A new study on children’s willingness to eat fruit indicates that they are prepared to eat twice as much when it is visually appearing, findings that could help inform food producers’ strategies as well as parents’.
The food industry has long striven to make food for children as appealing as possible and less healthy products might come in bright colours, unusual shapes or with a gift or toy. But with pressure to address the growing tide of obesity, as well as measures to curb marketing of unhealthy foods to kids, both parents and the food industry are keyed into ways to encourage children to eat more healthily.
The researchers behind the new study, accepted for publication in the Elsevier journal Appetite, set out to assess the impact of restriction and visual appearance on children’s willingness to eat.
They recruited 94 children aged between 4 and 7 years from primary schools in Belgium and The Netherlands. Two tasting sessions took place, both involving one platter of regular fruit and one platter of visually appealing fruit cut into shapes.
In the first session, the children were divided into two groups. Each group was allowed to eat from one platter but not the other. In the second session, all the children were allowed to eat as much as they wanted from both platters.
The researchers, led by Ester Jansen of Maastricht University, were surprised to observe that previous restriction of one form of fruit did not seem to make the children eat more the next time they were allowed to. This ran counter to their hypothesis that sweets are attractive to children because parents often restrict them.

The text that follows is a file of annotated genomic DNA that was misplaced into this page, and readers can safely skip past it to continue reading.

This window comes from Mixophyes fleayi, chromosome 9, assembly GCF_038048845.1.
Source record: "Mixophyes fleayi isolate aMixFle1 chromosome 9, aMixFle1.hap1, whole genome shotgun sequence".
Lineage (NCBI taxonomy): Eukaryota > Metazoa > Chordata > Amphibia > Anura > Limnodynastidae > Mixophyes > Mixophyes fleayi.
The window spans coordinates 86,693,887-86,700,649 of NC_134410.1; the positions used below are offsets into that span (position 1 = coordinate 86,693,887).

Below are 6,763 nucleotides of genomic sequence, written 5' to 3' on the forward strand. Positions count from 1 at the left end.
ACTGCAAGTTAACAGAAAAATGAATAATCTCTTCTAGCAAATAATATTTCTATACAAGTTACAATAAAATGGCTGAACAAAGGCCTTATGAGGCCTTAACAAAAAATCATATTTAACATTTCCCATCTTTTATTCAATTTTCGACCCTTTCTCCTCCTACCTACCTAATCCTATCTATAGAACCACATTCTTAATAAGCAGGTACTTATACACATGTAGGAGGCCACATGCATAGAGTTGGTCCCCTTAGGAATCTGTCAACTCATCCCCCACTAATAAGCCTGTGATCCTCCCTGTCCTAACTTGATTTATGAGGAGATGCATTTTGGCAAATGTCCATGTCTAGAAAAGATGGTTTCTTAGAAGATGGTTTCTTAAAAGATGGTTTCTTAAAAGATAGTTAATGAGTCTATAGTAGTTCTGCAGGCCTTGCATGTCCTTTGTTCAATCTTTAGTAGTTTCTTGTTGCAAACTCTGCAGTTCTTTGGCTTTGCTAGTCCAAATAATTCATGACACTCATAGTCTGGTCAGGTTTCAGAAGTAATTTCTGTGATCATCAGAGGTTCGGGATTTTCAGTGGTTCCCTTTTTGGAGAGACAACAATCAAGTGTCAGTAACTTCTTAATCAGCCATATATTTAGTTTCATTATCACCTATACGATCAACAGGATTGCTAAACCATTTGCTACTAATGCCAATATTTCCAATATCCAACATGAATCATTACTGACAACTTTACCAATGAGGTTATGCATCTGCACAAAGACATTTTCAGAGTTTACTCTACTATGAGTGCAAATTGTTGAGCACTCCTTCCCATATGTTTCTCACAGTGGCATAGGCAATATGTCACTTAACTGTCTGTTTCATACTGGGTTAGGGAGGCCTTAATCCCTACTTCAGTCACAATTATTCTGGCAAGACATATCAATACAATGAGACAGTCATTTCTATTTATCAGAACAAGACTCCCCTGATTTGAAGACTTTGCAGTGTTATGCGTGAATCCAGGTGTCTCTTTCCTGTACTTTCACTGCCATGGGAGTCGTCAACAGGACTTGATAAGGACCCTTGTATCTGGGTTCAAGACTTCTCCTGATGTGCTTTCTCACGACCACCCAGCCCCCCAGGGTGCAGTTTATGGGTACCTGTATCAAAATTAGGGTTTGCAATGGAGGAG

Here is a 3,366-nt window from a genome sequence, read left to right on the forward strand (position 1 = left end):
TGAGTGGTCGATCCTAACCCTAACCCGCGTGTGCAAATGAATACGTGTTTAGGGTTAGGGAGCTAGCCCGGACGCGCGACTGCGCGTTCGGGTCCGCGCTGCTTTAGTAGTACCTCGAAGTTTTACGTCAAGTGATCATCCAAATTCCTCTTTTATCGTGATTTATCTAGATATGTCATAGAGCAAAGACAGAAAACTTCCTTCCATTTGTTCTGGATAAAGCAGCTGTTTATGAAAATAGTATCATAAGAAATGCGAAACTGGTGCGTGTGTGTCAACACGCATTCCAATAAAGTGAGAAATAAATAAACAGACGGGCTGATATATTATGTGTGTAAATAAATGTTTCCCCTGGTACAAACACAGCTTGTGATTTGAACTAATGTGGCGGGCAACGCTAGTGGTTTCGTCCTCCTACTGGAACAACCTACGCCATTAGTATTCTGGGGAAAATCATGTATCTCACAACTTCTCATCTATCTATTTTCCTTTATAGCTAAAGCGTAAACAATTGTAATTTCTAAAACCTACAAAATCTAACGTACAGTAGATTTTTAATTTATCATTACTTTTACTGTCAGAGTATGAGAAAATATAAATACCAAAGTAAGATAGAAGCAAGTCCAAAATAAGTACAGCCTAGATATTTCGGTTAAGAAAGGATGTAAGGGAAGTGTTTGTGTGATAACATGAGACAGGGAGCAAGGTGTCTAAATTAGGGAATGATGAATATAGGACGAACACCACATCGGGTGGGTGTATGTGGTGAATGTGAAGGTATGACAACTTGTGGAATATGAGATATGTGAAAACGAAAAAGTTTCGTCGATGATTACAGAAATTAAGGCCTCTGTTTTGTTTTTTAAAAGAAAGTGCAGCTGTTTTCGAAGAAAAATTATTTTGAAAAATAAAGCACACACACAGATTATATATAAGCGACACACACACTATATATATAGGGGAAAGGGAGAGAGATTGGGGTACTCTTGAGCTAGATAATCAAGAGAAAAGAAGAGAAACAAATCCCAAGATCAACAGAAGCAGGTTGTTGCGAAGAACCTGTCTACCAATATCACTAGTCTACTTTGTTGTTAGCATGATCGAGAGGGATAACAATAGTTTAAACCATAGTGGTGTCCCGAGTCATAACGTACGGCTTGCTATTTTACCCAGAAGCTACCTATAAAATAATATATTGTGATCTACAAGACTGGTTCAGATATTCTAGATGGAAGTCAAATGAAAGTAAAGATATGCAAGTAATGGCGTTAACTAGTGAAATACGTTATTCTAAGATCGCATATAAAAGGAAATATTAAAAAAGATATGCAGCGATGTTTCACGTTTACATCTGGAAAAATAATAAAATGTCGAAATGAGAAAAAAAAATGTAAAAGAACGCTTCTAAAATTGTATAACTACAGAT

They did find, however, that the children were prepared to eat twice as much of the attractive fruit as they were the normal, unprepared fruit.
“Parents, schools, supermarkets and food producers should take advantage of these results and offer children fruit and vegetables that are presented in a visually appealing manner,” Jansen and colleagues wrote.
The children expressed awareness that the two forms of fruit would taste exactly the same. “Perhaps it was not about taste, but about fun,” the researchers suggest. In any case, that the visual appeal was the driver behind higher consumption was an assumption that the researchers admitted was a limitation of the study.
They also said that novelty could be a factor. “It cannot be predicted for how long a new, more (visually) appealing presentation of fruit remains interesting for children,” they wrote.
“When children are exposed to a new kind of fruit presentation for a number of times, they might lose interest in the fruit. Therefore, in the long term, it is probably necessary for parents and food producers to remain innovative.”
Appetite, published online ahead of print
How to promote fruit consumption in children. Visual appeal versus restriction
Esther Jansen, Sandra Mulkens, Anita Jansen